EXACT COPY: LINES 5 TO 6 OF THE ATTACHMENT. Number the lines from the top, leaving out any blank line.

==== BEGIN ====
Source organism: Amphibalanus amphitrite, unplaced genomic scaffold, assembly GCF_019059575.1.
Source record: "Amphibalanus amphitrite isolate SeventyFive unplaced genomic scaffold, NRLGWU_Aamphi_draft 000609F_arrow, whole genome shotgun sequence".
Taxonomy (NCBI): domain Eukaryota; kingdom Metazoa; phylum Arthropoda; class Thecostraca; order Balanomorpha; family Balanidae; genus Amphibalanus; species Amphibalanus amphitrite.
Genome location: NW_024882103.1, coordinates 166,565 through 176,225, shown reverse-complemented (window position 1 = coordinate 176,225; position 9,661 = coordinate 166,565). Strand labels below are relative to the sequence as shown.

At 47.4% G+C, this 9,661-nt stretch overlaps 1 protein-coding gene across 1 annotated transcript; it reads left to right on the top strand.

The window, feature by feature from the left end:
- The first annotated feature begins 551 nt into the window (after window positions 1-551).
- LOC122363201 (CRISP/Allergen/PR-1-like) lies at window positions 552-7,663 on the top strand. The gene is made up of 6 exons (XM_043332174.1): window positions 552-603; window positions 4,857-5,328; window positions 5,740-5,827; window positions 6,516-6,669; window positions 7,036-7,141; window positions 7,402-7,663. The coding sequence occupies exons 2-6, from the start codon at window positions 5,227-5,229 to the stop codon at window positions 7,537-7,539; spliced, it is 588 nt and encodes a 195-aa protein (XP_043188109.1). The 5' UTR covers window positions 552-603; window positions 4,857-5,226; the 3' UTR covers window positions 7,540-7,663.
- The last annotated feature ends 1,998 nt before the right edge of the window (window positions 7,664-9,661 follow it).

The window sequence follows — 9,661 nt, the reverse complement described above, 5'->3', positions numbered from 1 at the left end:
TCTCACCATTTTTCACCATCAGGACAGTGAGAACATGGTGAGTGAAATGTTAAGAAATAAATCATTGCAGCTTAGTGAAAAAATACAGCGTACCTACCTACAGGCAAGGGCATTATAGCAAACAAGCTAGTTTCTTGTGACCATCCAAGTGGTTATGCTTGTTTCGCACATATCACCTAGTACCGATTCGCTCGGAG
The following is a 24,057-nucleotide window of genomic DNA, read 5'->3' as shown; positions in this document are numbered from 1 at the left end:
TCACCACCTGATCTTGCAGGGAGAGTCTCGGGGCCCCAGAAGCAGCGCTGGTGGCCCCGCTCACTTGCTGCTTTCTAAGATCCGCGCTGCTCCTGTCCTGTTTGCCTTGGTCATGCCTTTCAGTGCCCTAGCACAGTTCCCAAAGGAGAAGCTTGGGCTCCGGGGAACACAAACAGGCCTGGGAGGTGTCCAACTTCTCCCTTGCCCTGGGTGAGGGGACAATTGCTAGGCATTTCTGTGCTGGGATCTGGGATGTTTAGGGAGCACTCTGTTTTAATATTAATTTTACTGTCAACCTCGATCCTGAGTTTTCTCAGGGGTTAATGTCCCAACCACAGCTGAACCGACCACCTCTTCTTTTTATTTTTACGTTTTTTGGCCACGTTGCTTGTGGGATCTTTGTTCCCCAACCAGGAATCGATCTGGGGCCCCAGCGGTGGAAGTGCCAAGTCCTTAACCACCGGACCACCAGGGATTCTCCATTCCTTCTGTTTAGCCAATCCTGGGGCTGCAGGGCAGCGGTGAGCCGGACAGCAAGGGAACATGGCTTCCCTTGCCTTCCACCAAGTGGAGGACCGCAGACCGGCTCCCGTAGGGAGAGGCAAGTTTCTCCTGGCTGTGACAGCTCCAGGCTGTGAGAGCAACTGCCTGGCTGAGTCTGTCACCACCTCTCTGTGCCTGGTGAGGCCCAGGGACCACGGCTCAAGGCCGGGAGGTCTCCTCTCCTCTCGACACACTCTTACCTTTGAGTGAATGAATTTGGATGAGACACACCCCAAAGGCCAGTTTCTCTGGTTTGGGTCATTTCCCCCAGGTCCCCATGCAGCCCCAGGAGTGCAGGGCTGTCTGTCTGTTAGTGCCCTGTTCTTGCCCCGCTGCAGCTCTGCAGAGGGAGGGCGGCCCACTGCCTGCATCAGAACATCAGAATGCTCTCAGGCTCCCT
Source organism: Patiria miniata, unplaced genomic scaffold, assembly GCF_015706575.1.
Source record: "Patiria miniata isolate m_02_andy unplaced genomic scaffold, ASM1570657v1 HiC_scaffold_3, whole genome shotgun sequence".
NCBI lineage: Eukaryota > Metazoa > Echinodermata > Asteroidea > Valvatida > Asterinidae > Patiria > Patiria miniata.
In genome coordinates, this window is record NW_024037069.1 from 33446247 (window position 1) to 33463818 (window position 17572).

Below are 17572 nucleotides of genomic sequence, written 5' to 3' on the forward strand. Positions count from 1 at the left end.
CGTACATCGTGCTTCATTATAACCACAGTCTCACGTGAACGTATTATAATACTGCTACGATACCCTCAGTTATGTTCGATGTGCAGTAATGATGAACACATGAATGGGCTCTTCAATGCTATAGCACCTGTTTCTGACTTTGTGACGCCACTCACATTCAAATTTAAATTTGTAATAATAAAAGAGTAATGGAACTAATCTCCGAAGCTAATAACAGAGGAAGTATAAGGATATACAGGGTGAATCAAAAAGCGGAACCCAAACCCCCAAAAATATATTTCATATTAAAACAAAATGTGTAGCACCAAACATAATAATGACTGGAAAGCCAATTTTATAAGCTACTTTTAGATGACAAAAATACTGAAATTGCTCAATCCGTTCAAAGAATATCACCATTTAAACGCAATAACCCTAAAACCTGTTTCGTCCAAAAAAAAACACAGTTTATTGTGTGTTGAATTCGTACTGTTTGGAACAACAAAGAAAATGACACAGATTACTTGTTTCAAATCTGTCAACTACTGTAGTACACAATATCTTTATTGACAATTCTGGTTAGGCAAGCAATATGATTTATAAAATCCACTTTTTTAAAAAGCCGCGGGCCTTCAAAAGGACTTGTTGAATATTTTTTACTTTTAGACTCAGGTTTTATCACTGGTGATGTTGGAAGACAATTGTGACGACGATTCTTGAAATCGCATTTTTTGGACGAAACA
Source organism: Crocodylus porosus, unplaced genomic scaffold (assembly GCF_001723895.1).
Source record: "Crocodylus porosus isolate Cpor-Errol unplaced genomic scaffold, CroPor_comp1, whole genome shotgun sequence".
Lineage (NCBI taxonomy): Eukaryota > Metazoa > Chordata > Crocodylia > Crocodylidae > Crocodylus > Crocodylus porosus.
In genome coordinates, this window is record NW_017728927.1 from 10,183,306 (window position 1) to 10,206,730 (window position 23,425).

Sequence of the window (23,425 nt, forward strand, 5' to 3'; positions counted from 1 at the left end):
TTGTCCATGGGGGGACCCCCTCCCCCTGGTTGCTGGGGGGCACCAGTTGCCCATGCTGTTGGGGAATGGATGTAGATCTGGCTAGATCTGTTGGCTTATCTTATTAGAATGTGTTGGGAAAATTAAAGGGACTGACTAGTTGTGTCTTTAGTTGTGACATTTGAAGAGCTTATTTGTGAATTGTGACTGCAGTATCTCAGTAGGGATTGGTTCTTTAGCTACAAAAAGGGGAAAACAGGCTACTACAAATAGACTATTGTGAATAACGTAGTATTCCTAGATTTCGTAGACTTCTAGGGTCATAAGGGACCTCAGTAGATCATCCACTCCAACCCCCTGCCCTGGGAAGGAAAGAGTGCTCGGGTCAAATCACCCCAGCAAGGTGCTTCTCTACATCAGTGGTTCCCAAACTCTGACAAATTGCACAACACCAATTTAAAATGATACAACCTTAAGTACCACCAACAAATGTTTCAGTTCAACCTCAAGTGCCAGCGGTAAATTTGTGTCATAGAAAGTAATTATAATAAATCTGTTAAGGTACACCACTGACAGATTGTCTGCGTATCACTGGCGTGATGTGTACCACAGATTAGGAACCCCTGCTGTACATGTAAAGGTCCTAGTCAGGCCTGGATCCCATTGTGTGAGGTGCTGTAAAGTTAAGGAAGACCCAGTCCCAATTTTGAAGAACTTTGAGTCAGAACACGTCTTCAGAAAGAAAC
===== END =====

At 47.4% G+C, this 9,661-nt stretch overlaps 1 protein-coding gene across 1 annotated transcript; it reads left to right on the top strand.

The window, feature by feature from the left end: